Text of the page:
So where does that leave me now? It’s been a year since I deleted Twitter. Sometimes I miss the old days, the days before it became toxic, when I was meeting other author friends who became meaningful connections. I also miss knowing what’s going on in terms of new releases and book trends. I feel so disconnected and out of the loop sometimes. I feel like the world is moving on without me, something compounded by my chronic illness.

But I don’t miss what it turned into and what it did to my state of mind. And knowing it’s still this way, hasn’t changed, and is unlikely to change, I can’t bring myself to miss Twitter.

In the year since I’ve been gone, I’ve felt my passion and joy return. The combination of losing that source of anxiety, finding a proper answer for the cause of my illness, and starting medication for my anxiety in November has all helped me feel less afraid. I feel joy about my stories again. I feel excitement about my stories again. I feel excited about Iamos again.

But I can’t do anything about it. Because the years of stress wore my immune system down so much that every single time I sit down to write—no matter what project I’m working on, whether it be One World, a short story, even something mindless and fluffy in an attempt to be able to focus on something—I can manage a few paragraphs and then I get disoriented and confused, lose my train of thought, and wind up having to stop because I can’t remember what I’m doing. It’s not what I’m writing anymore, it’s writing at all. It’s just not doable with my health the way it is now.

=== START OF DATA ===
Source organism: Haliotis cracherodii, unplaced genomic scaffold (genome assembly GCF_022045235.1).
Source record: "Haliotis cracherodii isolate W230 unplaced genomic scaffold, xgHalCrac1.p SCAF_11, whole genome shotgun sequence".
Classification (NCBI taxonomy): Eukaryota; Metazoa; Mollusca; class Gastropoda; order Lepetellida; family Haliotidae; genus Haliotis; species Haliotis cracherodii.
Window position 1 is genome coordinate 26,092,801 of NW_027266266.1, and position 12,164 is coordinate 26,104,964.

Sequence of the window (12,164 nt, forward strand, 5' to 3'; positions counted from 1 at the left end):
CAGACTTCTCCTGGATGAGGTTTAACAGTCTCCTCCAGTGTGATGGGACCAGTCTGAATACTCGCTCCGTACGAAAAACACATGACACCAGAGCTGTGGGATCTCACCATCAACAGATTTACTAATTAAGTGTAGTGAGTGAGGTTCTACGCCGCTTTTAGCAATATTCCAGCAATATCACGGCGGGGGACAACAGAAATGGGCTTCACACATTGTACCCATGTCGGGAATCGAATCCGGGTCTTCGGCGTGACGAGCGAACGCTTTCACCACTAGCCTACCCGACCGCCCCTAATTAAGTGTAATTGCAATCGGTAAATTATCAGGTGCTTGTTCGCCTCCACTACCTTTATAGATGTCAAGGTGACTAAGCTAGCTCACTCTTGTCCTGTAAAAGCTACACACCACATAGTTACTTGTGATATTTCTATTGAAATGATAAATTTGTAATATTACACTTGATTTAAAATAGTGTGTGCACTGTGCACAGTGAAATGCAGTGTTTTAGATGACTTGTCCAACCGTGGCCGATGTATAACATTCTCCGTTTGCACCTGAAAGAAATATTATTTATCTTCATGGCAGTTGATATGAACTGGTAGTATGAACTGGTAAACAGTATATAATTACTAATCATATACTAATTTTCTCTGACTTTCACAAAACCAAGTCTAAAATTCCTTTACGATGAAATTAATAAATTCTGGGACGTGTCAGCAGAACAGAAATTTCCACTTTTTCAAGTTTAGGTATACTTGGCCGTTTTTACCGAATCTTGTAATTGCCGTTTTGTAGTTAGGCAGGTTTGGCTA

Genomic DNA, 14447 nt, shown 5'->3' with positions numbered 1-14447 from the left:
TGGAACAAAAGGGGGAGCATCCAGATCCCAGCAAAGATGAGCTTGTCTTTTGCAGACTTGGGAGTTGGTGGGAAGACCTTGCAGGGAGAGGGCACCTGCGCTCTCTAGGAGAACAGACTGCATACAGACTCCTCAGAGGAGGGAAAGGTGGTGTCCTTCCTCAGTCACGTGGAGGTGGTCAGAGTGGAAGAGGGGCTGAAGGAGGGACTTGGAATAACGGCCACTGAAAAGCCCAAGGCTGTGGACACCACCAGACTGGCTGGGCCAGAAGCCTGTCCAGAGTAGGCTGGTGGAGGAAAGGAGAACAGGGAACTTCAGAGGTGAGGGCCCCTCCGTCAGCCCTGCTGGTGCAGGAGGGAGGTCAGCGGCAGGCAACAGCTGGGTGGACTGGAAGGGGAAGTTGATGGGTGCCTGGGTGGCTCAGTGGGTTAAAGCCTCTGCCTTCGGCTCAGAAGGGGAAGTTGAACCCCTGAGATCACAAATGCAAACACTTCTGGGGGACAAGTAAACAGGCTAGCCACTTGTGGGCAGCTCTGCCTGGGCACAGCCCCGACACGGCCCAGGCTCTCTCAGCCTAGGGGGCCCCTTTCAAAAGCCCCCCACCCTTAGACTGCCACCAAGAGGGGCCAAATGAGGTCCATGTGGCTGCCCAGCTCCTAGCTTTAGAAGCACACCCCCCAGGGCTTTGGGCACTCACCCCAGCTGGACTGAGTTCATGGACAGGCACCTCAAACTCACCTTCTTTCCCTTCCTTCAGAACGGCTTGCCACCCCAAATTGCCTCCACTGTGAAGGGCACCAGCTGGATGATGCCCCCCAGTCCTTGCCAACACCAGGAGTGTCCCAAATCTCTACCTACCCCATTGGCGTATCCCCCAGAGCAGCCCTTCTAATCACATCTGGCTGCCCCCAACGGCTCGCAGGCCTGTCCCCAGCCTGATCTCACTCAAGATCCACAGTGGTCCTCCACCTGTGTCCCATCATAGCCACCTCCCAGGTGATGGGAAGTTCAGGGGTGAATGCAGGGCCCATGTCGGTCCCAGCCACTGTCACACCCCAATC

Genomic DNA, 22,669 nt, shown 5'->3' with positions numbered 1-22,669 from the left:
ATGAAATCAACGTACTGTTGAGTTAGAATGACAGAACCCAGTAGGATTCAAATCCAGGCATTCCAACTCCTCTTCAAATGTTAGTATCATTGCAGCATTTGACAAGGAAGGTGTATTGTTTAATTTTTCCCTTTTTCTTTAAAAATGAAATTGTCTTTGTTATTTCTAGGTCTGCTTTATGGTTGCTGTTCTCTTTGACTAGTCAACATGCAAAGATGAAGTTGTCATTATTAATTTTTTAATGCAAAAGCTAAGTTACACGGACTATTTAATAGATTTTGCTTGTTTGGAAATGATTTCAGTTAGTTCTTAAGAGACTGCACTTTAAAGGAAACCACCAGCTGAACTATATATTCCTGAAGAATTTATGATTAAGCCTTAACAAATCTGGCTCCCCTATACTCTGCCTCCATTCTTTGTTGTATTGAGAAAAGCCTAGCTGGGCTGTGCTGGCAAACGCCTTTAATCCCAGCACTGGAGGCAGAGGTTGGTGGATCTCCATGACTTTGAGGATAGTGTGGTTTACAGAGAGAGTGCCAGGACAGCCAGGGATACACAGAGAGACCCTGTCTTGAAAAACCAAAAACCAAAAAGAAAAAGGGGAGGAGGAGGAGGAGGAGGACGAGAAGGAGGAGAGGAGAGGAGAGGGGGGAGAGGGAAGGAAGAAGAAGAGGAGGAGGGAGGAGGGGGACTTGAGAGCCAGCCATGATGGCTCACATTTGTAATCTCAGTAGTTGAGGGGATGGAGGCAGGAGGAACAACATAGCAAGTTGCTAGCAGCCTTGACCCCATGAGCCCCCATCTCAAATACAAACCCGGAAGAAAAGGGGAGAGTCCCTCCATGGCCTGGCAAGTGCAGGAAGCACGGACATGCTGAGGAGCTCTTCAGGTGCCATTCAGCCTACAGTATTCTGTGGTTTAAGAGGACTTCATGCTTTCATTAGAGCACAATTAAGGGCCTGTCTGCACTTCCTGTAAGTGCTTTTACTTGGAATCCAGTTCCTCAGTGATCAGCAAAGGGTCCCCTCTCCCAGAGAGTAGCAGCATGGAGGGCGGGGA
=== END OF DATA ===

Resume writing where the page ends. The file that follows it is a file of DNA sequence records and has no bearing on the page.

So now I have to wait. Now, instead of telling the stories that I love and that I feel called to tell, I have to sit around resting and doing nothing until I finally feel better. I have no way of knowing when that will be. It could be months. It could be years. And there’s nothing I can do about it.

What’s my point in this tangent? I want you to see what Twitter can do to someone. To all my author friends who have been hanging in there on Twitter despite how miserable it’s making you. To everyone who keeps saying they’re going to take a hiatus and is back posting and retweeting within an hour, because you’re afraid to quit it. Just do it. Just let it go. It’s ruining your life. Maybe your life ruination won’t have such obvious consequences as mine, such obvious and tangible symptoms. But it is still ruining your life all the same. Is your writing output diminished? Are you not finding joy in writing the way you used to? Are you having trouble concentrating, or getting enthused about your stories like you used to when you first started? It might not just be burnout. It might not just be that you’re “wasting time” or “procrastinating” being on Twitter all the time. It might be that social media hellsite ruining your mental health.